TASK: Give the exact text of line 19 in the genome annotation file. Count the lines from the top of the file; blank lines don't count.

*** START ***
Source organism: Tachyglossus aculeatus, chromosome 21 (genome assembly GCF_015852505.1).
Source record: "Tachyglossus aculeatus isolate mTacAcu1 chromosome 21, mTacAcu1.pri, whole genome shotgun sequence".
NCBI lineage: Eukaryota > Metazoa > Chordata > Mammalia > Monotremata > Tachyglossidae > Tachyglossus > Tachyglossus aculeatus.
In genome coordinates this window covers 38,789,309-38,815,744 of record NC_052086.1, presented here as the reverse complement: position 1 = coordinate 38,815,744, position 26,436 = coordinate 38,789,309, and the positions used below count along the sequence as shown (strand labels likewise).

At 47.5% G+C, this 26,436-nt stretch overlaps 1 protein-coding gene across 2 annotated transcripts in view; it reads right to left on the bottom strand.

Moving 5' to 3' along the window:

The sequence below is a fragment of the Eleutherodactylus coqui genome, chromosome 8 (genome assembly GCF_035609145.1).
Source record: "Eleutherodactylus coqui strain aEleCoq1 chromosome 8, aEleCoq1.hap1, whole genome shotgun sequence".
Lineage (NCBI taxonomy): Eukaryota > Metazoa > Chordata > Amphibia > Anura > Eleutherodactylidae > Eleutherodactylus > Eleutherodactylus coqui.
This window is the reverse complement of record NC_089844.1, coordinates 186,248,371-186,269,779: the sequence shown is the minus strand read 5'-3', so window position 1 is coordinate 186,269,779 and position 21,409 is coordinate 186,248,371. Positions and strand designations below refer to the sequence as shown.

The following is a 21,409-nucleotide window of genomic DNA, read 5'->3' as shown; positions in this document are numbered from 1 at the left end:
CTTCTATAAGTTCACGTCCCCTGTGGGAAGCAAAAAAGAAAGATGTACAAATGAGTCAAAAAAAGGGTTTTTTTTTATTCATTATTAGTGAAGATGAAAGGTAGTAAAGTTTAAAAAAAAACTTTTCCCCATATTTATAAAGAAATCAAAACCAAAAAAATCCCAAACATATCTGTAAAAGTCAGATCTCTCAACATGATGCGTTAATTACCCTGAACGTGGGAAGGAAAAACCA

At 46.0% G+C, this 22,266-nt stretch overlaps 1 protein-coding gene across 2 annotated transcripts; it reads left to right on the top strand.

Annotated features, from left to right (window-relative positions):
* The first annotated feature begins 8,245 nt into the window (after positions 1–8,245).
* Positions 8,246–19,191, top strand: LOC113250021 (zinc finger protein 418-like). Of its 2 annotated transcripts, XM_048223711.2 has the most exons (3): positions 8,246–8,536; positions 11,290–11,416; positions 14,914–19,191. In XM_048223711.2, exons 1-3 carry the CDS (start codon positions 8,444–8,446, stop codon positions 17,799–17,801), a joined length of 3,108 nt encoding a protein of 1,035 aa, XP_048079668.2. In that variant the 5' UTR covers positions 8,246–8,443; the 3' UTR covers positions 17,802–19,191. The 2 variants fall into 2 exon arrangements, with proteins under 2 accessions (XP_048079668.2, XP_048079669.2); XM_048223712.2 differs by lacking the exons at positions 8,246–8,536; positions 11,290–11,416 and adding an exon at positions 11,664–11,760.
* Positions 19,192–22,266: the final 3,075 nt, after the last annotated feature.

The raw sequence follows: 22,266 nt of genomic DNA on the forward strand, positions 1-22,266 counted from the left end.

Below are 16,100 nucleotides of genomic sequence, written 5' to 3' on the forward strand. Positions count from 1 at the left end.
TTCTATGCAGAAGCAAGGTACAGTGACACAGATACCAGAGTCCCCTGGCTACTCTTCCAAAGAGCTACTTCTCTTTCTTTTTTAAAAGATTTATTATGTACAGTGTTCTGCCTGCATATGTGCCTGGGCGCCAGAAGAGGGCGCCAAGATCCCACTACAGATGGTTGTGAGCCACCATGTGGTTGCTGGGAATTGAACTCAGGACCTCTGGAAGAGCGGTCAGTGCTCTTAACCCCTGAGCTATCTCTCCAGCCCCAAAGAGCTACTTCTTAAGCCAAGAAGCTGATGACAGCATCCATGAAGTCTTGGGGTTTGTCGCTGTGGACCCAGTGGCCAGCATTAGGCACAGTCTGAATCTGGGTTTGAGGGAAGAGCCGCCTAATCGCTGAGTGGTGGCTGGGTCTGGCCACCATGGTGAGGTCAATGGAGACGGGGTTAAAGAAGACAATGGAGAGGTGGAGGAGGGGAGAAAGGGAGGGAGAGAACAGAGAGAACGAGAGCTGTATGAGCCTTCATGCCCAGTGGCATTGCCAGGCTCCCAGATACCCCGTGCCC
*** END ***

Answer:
Below are 16,100 nucleotides of genomic sequence, written 5' to 3' on the forward strand. Positions count from 1 at the left end.